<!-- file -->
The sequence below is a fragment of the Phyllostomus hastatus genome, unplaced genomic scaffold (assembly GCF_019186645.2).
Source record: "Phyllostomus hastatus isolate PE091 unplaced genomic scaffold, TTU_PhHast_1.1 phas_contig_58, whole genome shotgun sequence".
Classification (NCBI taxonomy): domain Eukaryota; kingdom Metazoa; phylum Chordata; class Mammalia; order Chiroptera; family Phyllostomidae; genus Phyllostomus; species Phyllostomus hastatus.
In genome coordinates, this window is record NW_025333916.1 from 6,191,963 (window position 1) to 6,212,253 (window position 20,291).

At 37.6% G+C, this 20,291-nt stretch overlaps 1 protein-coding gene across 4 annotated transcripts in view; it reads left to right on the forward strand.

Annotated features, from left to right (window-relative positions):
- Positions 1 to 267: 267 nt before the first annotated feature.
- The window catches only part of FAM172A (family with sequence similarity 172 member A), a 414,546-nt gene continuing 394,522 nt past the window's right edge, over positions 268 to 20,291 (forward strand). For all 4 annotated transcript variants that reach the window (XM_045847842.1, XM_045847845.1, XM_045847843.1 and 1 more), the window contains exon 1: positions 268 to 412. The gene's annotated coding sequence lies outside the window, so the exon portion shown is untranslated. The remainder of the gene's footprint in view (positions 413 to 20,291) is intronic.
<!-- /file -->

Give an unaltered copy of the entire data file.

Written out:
The sequence below is a fragment of the Phyllostomus hastatus genome, unplaced genomic scaffold (assembly GCF_019186645.2).
Source record: "Phyllostomus hastatus isolate PE091 unplaced genomic scaffold, TTU_PhHast_1.1 phas_contig_58, whole genome shotgun sequence".
Classification (NCBI taxonomy): domain Eukaryota; kingdom Metazoa; phylum Chordata; class Mammalia; order Chiroptera; family Phyllostomidae; genus Phyllostomus; species Phyllostomus hastatus.
In genome coordinates, this window is record NW_025333916.1 from 6,191,963 (window position 1) to 6,212,253 (window position 20,291).

At 37.6% G+C, this 20,291-nt stretch overlaps 1 protein-coding gene across 4 annotated transcripts in view; it reads left to right on the forward strand.

Annotated features, from left to right (window-relative positions):
- Positions 1 to 267: 267 nt before the first annotated feature.
- The window catches only part of FAM172A (family with sequence similarity 172 member A), a 414,546-nt gene continuing 394,522 nt past the window's right edge, over positions 268 to 20,291 (forward strand). For all 4 annotated transcript variants that reach the window (XM_045847842.1, XM_045847845.1, XM_045847843.1 and 1 more), the window contains exon 1: positions 268 to 412. The gene's annotated coding sequence lies outside the window, so the exon portion shown is untranslated. The remainder of the gene's footprint in view (positions 413 to 20,291) is intronic.